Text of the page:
Stargirl: This season's first show to fall victim to the CW axe, Stargirl was cut fast, having been canceled in early November ahead of its third season finale. It was the first sign of how deadly this season would prove to be for CW programs, though certainly not the last. This show had an interesting right, starting out on the ill-fated DC Universe streamer before moving to The CW in season two, after the network repeated its first season the day after its DCU releases. The network that seemed like a refuge for the show quickly proved to be just a short-term stay of execution, and the show was unable to run against the tides of cancellation. It was a correct prediction for me, though I wasn't as certain as it as I would've been had The CW not called it quits so early in the season.

Superman & Lois: My only miss this season was Superman & Lois, which clearly deserved a renewal but seemed too expensive to actually receive one. In the end, it received a delayed pickup for season four, which I very much anticipate to be its last. The season will only run for ten episodes, and saw the exits off of half of its cast. With that in mind, it makes sense that the renewal was so delayed, as it's clear just how much negotiating had to go on just to make a ten-episode renewal financially viable.

Walker: Also picked up for season four this season was Walker, the only show to be renewed in May before the Upfronts. Though the show's 18-49 ratings leave much to be desired, it brings in large viewership totals and is likely among the cheaper productions on the network, which is why I saw it as one of the likeliest pickups. A cancellation here would have been a surprise, which is the only show on The CW that I could say that about. It's also the show that I would envision has the best odds of surviving next season as well, though we've got plenty of time to go until those decisions will be made.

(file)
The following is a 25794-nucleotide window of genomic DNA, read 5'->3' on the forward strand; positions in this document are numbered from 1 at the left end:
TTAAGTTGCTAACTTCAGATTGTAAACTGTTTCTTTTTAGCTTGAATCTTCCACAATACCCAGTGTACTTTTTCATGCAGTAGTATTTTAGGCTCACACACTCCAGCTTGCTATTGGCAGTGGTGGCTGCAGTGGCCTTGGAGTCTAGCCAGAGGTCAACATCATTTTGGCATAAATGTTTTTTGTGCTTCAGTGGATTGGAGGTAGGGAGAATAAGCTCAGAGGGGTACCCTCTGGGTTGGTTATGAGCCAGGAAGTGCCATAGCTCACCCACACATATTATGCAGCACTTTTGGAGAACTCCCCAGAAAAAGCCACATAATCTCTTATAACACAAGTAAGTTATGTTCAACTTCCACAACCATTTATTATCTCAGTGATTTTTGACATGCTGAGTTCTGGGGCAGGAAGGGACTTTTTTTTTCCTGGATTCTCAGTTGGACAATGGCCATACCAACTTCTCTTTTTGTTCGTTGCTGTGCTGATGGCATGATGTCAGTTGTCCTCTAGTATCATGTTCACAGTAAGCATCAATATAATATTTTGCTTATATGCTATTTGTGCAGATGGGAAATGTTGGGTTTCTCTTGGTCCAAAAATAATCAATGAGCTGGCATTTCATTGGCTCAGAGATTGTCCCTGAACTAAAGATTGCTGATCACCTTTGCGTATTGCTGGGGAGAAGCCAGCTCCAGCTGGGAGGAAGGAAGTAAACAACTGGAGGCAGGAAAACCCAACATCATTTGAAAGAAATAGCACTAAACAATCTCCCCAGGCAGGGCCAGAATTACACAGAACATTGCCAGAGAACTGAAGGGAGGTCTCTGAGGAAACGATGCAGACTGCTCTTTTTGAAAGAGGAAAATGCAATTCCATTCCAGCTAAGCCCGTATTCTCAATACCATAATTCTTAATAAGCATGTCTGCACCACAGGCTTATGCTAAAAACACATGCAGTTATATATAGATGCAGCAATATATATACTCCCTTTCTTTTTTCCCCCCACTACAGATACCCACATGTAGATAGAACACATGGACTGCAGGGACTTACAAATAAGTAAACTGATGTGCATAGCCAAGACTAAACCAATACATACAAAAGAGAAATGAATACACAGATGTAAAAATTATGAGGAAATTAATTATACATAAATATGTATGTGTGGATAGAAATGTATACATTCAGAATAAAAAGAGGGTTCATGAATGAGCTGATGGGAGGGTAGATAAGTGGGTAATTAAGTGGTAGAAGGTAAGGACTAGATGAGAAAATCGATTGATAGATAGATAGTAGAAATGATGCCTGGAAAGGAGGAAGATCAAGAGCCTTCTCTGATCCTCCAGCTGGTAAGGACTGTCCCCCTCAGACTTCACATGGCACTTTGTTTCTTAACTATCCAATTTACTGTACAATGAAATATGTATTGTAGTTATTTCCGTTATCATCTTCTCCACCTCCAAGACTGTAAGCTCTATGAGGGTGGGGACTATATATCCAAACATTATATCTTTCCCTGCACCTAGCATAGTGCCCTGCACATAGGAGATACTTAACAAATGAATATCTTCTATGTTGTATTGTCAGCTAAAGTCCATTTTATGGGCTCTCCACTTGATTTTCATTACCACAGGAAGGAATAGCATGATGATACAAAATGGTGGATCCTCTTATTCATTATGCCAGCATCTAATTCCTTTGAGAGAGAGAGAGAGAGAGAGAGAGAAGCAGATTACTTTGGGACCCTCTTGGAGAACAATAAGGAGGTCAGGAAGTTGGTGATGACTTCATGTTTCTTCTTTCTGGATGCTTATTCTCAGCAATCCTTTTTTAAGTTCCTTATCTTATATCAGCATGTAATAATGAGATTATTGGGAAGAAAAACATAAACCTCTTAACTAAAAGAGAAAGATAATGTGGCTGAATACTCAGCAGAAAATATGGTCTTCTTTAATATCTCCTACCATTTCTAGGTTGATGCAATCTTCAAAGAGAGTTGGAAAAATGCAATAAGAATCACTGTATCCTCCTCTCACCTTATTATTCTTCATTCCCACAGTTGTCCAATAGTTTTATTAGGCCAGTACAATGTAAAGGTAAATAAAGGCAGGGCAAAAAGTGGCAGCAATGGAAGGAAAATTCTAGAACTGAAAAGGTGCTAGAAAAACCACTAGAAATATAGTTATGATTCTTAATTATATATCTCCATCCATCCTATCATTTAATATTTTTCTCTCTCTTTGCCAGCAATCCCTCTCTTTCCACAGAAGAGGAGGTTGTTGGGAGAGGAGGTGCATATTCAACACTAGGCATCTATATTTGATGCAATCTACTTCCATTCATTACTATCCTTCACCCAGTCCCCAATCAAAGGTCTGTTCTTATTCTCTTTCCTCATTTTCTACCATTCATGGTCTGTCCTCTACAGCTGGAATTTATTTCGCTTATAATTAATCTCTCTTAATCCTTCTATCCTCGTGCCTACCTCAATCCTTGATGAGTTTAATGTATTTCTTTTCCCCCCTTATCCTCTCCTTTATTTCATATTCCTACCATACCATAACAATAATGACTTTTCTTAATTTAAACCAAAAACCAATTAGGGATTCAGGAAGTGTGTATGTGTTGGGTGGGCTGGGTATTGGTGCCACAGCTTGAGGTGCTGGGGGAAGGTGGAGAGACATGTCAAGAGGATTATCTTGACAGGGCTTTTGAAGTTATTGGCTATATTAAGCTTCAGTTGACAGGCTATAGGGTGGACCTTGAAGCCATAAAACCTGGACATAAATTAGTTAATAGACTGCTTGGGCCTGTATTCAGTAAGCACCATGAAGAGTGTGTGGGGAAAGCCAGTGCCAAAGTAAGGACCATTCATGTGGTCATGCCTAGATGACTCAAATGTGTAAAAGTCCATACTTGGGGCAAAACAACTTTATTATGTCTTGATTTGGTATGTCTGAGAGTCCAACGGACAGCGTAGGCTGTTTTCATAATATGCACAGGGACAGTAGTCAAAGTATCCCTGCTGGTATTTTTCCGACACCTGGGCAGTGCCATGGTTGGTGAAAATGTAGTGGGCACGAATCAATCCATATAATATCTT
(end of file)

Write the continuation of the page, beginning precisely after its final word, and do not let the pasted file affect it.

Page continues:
Walker Independence: While I wasn't certain of this show's cancellation, it was fully deserved, having averaged just 0.05 in the key 18-49 demo. It was, at the very least, a stable show, with seven of thirteen episodes hitting 0.05 (three hit a 0.06, two hit a 0.04, and one made it all thew way up to a 0.07). This is why I saw a path to renewal, as it would have been a relatively reliable show with a decent viewership base that could have allowed the CW to not think too much about its Thursday programming, allowing for a continued Walker-themed Thursday lineup. However, the weak 18-49 ratings, and likely weak streaming performance, made it just another cut this season.

The Winchesters: This show started well enough, but it flatlined along the way, thanks in part due to the numerous time slot moves it endured over only thirteen episodes. The CW never really seemed to know where they wanted to air this show, and now we know the true answer: nowhere! Ratings-wise, the axing is justified, as it was rating at just about half its premiere rating by the end of its short first season. It seems to be that a Supernatural franchise was never meant to be, as this one couldn't even come close to holding up to its parent series.

Closing thoughts: This season on The CW was practically unprecedented, but in the end, it was relatively easy to see where things were headed, as most of the networks underperforming flops got the chop. Next season will be a bigger question mark, as Nexstar continues to remake the network as a hub of imported, cheap programming from Canada and the UK. The few originals that they have left will seem out of place, and probably don't have much time left. The CW of the past is very nearly dead, and a new era is ahead of us. The CW Renew/Cancel will return next season, for what could prove to be its last hurrah.